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Old 22-06-2012, 13:35   #66
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Re: BBB vs High-Test Chain

Personally, I would steer well away from high test chain. I want weight in the catenary to take out shock loading. Look at it from an extreme to get the point. An anchor rode made out of some space-age-light-as-a-feather but stronger than steel material, say Spectrasuper. I would NEVER use that on my anchor, if the boat snatched in a gust, we would pluck the anchor out of the bottom. We love our heavy chain. It has saved us over and over again. In G-town in 2001 460 boats at anchor. So many people came up to us to ask why we never hunted around on anchor. The answer is heavy chain. We are approaching 5000 nights at anchor. We like our sleep. We like our heavy chain, with NO swivel and NO snubber. Our boat is 66000 pounds.
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Old 22-06-2012, 13:52   #67
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Re: BBB vs High-Test Chain

Good chance what you have is 10 mm. That is what came on our voyage 430, and which I later changed to 5/16 G40.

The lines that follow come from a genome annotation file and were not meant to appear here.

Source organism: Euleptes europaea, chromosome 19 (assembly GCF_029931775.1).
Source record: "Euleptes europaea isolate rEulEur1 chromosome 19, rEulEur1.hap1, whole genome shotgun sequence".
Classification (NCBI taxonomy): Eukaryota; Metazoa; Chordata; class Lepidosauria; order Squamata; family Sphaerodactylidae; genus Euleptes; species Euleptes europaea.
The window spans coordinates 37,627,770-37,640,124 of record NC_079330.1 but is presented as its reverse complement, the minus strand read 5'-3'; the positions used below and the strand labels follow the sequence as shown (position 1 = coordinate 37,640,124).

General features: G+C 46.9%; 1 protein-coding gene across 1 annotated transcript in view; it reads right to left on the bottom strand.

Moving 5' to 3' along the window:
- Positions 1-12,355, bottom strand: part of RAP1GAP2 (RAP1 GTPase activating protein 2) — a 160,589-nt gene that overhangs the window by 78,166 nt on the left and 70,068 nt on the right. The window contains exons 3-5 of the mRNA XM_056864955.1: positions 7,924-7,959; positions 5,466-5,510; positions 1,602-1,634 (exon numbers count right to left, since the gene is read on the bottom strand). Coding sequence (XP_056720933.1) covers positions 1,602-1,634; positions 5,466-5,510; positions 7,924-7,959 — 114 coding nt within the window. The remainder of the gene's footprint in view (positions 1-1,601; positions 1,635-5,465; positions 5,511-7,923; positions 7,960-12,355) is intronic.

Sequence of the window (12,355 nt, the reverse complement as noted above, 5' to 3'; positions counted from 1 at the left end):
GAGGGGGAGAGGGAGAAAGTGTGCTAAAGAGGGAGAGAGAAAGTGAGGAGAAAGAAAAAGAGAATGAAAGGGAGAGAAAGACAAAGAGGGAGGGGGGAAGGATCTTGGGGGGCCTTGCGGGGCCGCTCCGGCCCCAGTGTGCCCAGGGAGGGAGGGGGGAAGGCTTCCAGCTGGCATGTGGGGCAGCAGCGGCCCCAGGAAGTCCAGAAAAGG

E, is it hard to find galvanized G70 , and gypsey to match?
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Old 22-06-2012, 14:07   #68
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Re: BBB vs High-Test Chain

Quote:
Originally Posted by ggray View Post
Good chance what you have is 10 mm. That is what came on our voyage 430, and which I later changed to 5/16 G40.


E, is it hard to find galvanized G70 , and gypsey to match?

West Marine sells Galvanized 5/16" G70 form Acco. WM will cut you a 1.5' sample to test out on your windless.

-E
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Old 22-06-2012, 15:21   #69
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Re: BBB vs High-Test Chain

Hey Noel...If it were me, I'd take a poll on the Cat threads as to what others are using. I have a Mono which is in the 14,ooo lbs range. I have 3/8 BBB which is some what over-rated. 5/16 proof would have been fine.
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Old 22-06-2012, 15:37   #70
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Re: BBB vs High-Test Chain

Quote:
Originally Posted by ggray View Post
Good chance what you have is 10 mm. That is what came on our voyage 430, and which I later changed to 5/16 G40.


E, is it hard to find galvanized G70 , and gypsey to match?
Call Washington Chain Supply in Seattle. They can custom order you G70, and they ship all over the US. Their prices are substantially lower that WM (even on Port Supply).

I replaced the gypsy and the new 5/16 G70 feeds just fine on the Maxwell 5/16 HT wheel.
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Old 22-06-2012, 16:05   #71